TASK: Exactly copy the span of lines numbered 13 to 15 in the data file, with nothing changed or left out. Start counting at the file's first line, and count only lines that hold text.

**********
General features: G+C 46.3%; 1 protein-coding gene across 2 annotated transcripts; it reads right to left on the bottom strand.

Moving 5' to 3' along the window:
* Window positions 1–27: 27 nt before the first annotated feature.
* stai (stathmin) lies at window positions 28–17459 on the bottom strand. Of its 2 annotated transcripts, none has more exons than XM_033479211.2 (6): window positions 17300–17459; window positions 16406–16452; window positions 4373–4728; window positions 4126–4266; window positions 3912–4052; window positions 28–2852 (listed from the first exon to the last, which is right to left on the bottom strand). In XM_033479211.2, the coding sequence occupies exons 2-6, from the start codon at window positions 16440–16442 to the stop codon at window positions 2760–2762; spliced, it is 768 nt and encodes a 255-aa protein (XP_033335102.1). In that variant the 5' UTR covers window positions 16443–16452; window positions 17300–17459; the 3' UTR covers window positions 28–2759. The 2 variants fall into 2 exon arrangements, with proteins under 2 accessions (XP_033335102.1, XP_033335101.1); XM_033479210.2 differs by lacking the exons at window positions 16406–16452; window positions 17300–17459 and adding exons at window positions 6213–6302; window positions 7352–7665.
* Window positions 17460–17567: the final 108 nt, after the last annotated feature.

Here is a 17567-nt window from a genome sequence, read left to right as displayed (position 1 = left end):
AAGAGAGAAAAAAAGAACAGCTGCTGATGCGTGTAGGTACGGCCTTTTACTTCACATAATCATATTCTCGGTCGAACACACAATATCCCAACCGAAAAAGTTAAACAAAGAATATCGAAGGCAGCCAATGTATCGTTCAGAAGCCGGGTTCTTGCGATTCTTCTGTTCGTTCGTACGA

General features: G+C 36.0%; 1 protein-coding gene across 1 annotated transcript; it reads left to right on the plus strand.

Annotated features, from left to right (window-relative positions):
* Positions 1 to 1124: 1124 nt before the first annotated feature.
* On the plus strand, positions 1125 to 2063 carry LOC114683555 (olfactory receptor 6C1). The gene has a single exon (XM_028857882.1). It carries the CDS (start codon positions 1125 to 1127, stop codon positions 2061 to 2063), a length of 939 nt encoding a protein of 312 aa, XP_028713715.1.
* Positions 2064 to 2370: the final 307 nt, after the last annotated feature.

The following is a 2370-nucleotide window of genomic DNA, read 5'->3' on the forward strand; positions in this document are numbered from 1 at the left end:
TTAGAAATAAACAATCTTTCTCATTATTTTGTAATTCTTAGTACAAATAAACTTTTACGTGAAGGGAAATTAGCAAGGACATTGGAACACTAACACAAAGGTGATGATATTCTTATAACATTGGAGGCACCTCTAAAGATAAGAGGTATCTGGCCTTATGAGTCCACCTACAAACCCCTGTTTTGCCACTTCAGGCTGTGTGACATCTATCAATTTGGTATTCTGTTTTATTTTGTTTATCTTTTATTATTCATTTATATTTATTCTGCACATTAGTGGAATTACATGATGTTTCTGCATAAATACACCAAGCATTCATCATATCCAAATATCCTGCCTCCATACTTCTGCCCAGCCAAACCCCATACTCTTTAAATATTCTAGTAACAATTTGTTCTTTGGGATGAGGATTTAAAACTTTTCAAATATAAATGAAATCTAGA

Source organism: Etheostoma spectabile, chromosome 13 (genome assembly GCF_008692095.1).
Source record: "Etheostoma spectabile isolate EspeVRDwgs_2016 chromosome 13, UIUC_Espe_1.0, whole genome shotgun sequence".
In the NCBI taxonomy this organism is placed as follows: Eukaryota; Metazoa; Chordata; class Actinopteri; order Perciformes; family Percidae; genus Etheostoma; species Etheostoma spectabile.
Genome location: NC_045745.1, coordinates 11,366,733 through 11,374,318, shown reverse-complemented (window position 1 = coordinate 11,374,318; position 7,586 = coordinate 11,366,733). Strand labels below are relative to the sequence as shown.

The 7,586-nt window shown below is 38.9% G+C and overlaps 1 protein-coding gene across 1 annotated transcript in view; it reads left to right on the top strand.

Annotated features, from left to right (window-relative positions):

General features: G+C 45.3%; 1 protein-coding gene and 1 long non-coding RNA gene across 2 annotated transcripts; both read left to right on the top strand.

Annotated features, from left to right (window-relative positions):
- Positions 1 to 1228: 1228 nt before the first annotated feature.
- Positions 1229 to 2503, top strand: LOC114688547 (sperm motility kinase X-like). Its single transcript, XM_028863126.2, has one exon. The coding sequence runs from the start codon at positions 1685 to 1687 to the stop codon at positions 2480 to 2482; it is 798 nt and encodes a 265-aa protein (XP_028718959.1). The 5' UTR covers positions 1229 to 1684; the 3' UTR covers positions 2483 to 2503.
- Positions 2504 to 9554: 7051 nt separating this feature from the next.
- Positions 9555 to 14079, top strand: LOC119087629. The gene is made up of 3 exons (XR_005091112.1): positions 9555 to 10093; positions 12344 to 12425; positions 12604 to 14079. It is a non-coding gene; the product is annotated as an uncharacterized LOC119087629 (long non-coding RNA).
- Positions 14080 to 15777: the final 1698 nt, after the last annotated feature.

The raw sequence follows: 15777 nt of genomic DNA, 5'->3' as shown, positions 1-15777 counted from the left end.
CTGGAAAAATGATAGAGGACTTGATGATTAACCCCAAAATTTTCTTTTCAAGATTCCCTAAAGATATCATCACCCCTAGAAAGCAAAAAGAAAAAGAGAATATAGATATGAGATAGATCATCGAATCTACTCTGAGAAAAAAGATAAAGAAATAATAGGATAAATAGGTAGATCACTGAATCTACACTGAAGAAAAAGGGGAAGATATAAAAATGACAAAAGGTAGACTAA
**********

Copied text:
The following is a 2370-nucleotide window of genomic DNA, read 5'->3' on the forward strand; positions in this document are numbered from 1 at the left end:
TTAGAAATAAACAATCTTTCTCATTATTTTGTAATTCTTAGTACAAATAAACTTTTACGTGAAGGGAAATTAGCAAGGACATTGGAACACTAACACAAAGGTGATGATATTCTTATAACATTGGAGGCACCTCTAAAGATAAGAGGTATCTGGCCTTATGAGTCCACCTACAAACCCCTGTTTTGCCACTTCAGGCTGTGTGACATCTATCAATTTGGTATTCTGTTTTATTTTGTTTATCTTTTATTATTCATTTATATTTATTCTGCACATTAGTGGAATTACATGATGTTTCTGCATAAATACACCAAGCATTCATCATATCCAAATATCCTGCCTCCATACTTCTGCCCAGCCAAACCCCATACTCTTTAAATATTCTAGTAACAATTTGTTCTTTGGGATGAGGATTTAAAACTTTTCAAATATAAATGAAATCTAGA

Source organism: Etheostoma spectabile, chromosome 13 (genome assembly GCF_008692095.1).